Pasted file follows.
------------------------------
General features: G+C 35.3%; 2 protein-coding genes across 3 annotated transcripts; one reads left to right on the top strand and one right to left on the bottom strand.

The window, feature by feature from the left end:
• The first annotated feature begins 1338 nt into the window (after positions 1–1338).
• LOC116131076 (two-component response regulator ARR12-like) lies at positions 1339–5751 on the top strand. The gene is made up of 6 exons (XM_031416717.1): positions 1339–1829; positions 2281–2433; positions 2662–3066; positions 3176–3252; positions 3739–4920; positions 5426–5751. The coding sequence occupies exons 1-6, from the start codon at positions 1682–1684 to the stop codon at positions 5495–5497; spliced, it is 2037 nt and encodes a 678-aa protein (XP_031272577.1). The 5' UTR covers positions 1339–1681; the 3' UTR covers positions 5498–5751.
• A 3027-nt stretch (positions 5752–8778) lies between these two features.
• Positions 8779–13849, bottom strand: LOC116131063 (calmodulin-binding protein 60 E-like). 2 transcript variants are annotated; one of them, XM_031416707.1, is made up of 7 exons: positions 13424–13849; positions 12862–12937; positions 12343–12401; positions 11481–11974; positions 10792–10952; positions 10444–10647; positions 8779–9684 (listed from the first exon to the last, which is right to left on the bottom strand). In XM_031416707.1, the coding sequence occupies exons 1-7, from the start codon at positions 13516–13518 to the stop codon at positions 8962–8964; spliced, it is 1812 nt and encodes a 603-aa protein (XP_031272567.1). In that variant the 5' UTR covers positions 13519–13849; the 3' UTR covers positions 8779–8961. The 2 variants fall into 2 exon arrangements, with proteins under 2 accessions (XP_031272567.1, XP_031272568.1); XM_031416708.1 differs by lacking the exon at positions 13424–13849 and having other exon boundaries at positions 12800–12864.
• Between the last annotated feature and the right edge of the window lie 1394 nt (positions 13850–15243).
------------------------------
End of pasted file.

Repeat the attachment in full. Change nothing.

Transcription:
General features: G+C 35.3%; 2 protein-coding genes across 3 annotated transcripts; one reads left to right on the top strand and one right to left on the bottom strand.

The window, feature by feature from the left end:
• The first annotated feature begins 1338 nt into the window (after positions 1–1338).
• LOC116131076 (two-component response regulator ARR12-like) lies at positions 1339–5751 on the top strand. The gene is made up of 6 exons (XM_031416717.1): positions 1339–1829; positions 2281–2433; positions 2662–3066; positions 3176–3252; positions 3739–4920; positions 5426–5751. The coding sequence occupies exons 1-6, from the start codon at positions 1682–1684 to the stop codon at positions 5495–5497; spliced, it is 2037 nt and encodes a 678-aa protein (XP_031272577.1). The 5' UTR covers positions 1339–1681; the 3' UTR covers positions 5498–5751.
• A 3027-nt stretch (positions 5752–8778) lies between these two features.
• Positions 8779–13849, bottom strand: LOC116131063 (calmodulin-binding protein 60 E-like). 2 transcript variants are annotated; one of them, XM_031416707.1, is made up of 7 exons: positions 13424–13849; positions 12862–12937; positions 12343–12401; positions 11481–11974; positions 10792–10952; positions 10444–10647; positions 8779–9684 (listed from the first exon to the last, which is right to left on the bottom strand). In XM_031416707.1, the coding sequence occupies exons 1-7, from the start codon at positions 13516–13518 to the stop codon at positions 8962–8964; spliced, it is 1812 nt and encodes a 603-aa protein (XP_031272567.1). In that variant the 5' UTR covers positions 13519–13849; the 3' UTR covers positions 8779–8961. The 2 variants fall into 2 exon arrangements, with proteins under 2 accessions (XP_031272567.1, XP_031272568.1); XM_031416708.1 differs by lacking the exon at positions 13424–13849 and having other exon boundaries at positions 12800–12864.
• Between the last annotated feature and the right edge of the window lie 1394 nt (positions 13850–15243).